In an article first published in the 24 February edition of Tax Journal, Anastasia Nourescu and David Pickstone consider the pitfalls of HMRC’s newly published ADR guidance and how taxpayers and advisers should approach ADR going forward.
On 1 February 2023, HMRC published its first Alternative Dispute Resolution (“ADR”) guidance as part of its internal manual. At first glance, this may appear to be a step in the right direction, as it suggests HMRC is embracing ADR more than it has historically. However, a closer look shows that HMRC has taken this as an opportunity to impose one-sided requirements that make the process overly restrictive.
The principles of ADR
ADR in tax disputes normally refers to mediation rather than any more structured forms of ADR, such as arbitration. Indeed, Rule 3(2) of the Tribunal Procedure (First-tier Tribunal) (Tax Chamber) Rules 2009 (“the Tribunal Procedure Rules”) specifies that arbitration under Part I of the Arbitration Act 1996 does not apply to Tribunal proceedings.
The Civil Mediation Council (“CMC”) website lists five features of mediation:
- Mediation is a confidential process. The CMC states that “whatever is said and done, whatever unsuccessful offers are made to settle, none of it can be shared outside the mediation group unless agreed” and “cannot be repeated in court”.
- Mediation is a voluntary process: although it is directed and facilitated by a mediator, the parties must agree to take part, and they control the outcome.
- Mediation gives the parties the flexibility to enter into negotiations in an attempt to reach agreement outside litigation.
- Mediation can result in a binding settlement.
- Mediation offers access to justice as it allows the parties to settle the dispute in a confidential manner, and it is quicker and cheaper than litigation.
The mediation process takes place on a ‘without prejudice’ basis, which means no evidence of negotiations can be disclosed as part of court proceedings. This includes any oral or written admissions against the parties’ interest, provided they are made in a genuine attempt to settle the dispute between the parties.
Delays in the Tax Chamber have been a problem for years, and things seem to be getting worse. Official statistics show that in the quarter July-September 2022, the number of outstanding cases in the First-tier Tribunal increased by 52% compared to the same quarter in 2021; 45,000 cases are waiting to be heard or otherwise decided. One way to mitigate or reduce these delays would be to encourage parties to make greater use of ADR.
Rule 3(1) of the Tribunal Procedure Rules provides that, where appropriate, the Tribunal should seek to bring the availability of ADR for the resolution of the dispute to the parties’ attention and facilitate the use of ADR where the parties wish to engage in it. This is compatible with the overriding objective.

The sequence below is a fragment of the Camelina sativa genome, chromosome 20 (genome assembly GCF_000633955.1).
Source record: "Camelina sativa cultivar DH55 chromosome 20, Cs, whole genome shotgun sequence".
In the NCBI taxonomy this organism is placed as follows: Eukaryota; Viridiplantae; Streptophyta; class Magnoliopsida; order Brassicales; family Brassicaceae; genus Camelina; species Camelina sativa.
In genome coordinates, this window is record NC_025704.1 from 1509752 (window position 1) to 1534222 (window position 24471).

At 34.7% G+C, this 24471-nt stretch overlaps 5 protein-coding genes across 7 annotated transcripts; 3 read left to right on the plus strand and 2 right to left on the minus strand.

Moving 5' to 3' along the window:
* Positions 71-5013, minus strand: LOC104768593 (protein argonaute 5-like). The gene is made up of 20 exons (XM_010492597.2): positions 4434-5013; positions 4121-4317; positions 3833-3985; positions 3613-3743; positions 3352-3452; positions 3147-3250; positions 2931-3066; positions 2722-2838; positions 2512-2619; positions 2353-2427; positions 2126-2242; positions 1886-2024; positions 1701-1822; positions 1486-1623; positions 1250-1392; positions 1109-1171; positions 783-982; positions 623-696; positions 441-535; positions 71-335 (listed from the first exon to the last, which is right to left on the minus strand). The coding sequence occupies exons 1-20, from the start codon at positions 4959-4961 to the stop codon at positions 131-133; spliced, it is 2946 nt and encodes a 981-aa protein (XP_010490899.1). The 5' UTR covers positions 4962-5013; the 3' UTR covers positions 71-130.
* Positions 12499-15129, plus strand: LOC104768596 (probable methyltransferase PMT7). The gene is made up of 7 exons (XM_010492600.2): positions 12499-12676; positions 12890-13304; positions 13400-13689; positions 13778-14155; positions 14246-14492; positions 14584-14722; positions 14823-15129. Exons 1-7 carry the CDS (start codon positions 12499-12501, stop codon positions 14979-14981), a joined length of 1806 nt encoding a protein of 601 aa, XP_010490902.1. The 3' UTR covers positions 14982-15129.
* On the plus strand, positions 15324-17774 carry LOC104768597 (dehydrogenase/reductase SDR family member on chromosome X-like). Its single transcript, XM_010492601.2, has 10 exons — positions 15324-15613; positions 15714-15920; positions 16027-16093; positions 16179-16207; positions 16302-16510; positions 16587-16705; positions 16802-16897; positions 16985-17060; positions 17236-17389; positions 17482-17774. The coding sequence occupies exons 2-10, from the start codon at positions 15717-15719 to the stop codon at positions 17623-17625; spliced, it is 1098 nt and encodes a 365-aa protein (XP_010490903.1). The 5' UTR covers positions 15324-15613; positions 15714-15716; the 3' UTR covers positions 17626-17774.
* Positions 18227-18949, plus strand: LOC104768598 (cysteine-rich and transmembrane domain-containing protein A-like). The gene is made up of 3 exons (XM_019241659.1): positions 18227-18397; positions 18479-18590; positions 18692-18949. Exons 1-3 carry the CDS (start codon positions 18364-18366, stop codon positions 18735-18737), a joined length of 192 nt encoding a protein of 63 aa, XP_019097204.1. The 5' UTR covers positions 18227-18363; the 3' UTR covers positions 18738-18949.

In June 2020, the Tribunal published, for the first time, a practice statement entitled “Alternative Dispute Resolution in Tax Disputes”. This provides that the Tribunal will usually stay proceedings to facilitate the use of ADR at all stages of the appeal, “including after HMRC have served their Statement of Case or the parties have exchanged lists of documents or witness statements”. Before this practice statement was published, HMRC’s practice was to refuse to engage in ADR after a Statement of Case had been served. This changed in light of the practice statement, and the only restriction to mediation was whether the nature of the dispute made it suitable for ADR.
The guidance includes three unexpected changes in policy, explored below.
The exclusive use of an HMRC mediator
Under the new guidance, ADR in tax cases can only be facilitated by HMRC mediators (ADRG01500). HMRC mediators are HMRC officers trained in the principles of mediation and who facilitate many tax mediations. This could be said to have its advantages as it provides easy access to ADR for taxpayers who may not have a preferred external mediator and do not wish to incur the costs of appointing one.
The guidance allows taxpayers to involve an external mediator to work alongside the HMRC mediator. However, the external mediator will not be a co-mediator in any sense of the word. ADRG01200 states that the HMRC mediator “has final control over the mediation process”, and any external mediators will be bound by HMRC’s ADR guidance. This runs contrary to established practice, which was that either an external co-mediator or a single external mediator could be appointed with the parties’ agreement. It is also contrary to what is said in the Tribunal practice statement.
A circumscribed process
The guidance seeks to place the ADR process within strict parameters controlled by the HMRC mediator.
ADRG01300 sets out the “ground rules” for ADR. Among these is a requirement that the taxpayer and their adviser be available for a mediation meeting within 90 days of the start of the process. If the mediator requests more information, the taxpayer must provide this within 15 days. These rules are reminiscent of more formal processes, such as case management directions issued by the Tribunal or the time limits HMRC can impose under its information powers. This is surprising, given that the purpose of ADR is to allow the parties to resolve the dispute in a less formal, two-way process.
While ADRG01400 states that “[e]ach case is different” and “the process may change during the mediation depending on how matters develop”, it also says the format “will be determined by the mediator”, with no indication that any format agreed or suggested by the parties will be taken into account by the mediator. ADRG01600 acknowledges that the parties have ultimate control over the outcome, but it seems the parties will have little or no input into or control over the process. Indeed, ADRG01300 states that if “any” of the ground rules are not followed, “the [HMRC] mediator has the right to end the ADR process”.